Casual dining is eating at friendly prices in a relaxed atmosphere, without the formality or costs associated with a fine-dining experience. In recent months, two new venues in Thessaloniki, which sprang up without fanfare and yet quickly became popular hangouts, are achieving a happy balance that includes both a less formal environment and high-quality flavors on offer.
First, we head to the city’s eastern suburbs, where a Bauhaus-style building hosts an eatery notable for its north European name and its flavors. In May 2021, Giorgos Papadopoulos’ twenty years of experience in Thessaloniki’s restaurant scene came together with Alexandros Panopoulos’ expertise in pastries to create OSTEN, a restaurant located a short distance outside Thermi. The menu is the work of chef Giorgos Kordonis. OSTEN’s philosophy embraces a multitude of cuisines based, nonetheless, on Mediterranean influences and ingredients from across Greece.
Brunch options include sandwiches made with panini and brioche bread baked in-house from the same slow-rising dough that the restaurant uses for its homemade pasta as well, while vegetarian choices have yogurt from Drama, honey from Lake Kerkyni, and Greek fruit and nuts. They serve a special coffee blend which combines Arabica beans from Ethiopia, Colombia and Mexico. Daily specials change frequently and feature a variety of flavors in dishes such as soup with kavourma, or beef confit, offering great choices at low prices. “The main feature of OSTEN is that it has no single identity. We just want people to come and enjoy high quality food all hours of the day,” says Papadopoulos.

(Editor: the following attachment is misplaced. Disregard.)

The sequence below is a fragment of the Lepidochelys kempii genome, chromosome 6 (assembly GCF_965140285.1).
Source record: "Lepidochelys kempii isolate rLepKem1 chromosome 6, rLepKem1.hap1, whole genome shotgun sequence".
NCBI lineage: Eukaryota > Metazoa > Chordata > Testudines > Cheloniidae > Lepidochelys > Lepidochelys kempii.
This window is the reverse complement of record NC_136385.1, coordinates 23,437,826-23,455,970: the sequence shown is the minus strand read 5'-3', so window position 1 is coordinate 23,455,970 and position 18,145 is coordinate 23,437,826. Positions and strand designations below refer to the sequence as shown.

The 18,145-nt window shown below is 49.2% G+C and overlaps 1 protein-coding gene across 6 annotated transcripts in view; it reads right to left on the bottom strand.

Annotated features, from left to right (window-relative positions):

Our next stop is the Pelosof-Amarilo-Pardo arcade at 22 Tsimiski, the location of the old pre-war post office as well as shops serving the Jewish community. Few locals even knew the name of the arcade until last December, when Vassilis Saïtis and Giannis Balafoutis paid homage to the Jewish heritage of Thessaloniki by naming their new enterprise Pelosof. Entering the arcade, the visitor is greeted by a vast minimalist bar that complements the majestic architectural space.
The restaurant operates in the basement, offering two separate menus, one for brunch and lunch and the other for dinner. Using ingredients from local suppliers, Pelosof offers dishes with Levantine and Middle Eastern influences, reflecting Thessaloniki’s gastronomic identity without the pretensions that can come with fine dining. The unique flavors are the stuff of memories: handmade naan accompanying signature eastern Mediterranean kebabs; red-pepper harissa paste, better known in western Macedonia as ajvar, which accompanies main plates; and ten signature cocktails.
“The idea behind our cuisine and the casual dining experience has nothing to do with fast food; it refers to the overall experience – the space, the colors of the food, the new flavors, the music, something for all senses that creates a sense of comfort,” says Balafoutis, explaining a project that has already, in just its first month of existence, been embraced by the city.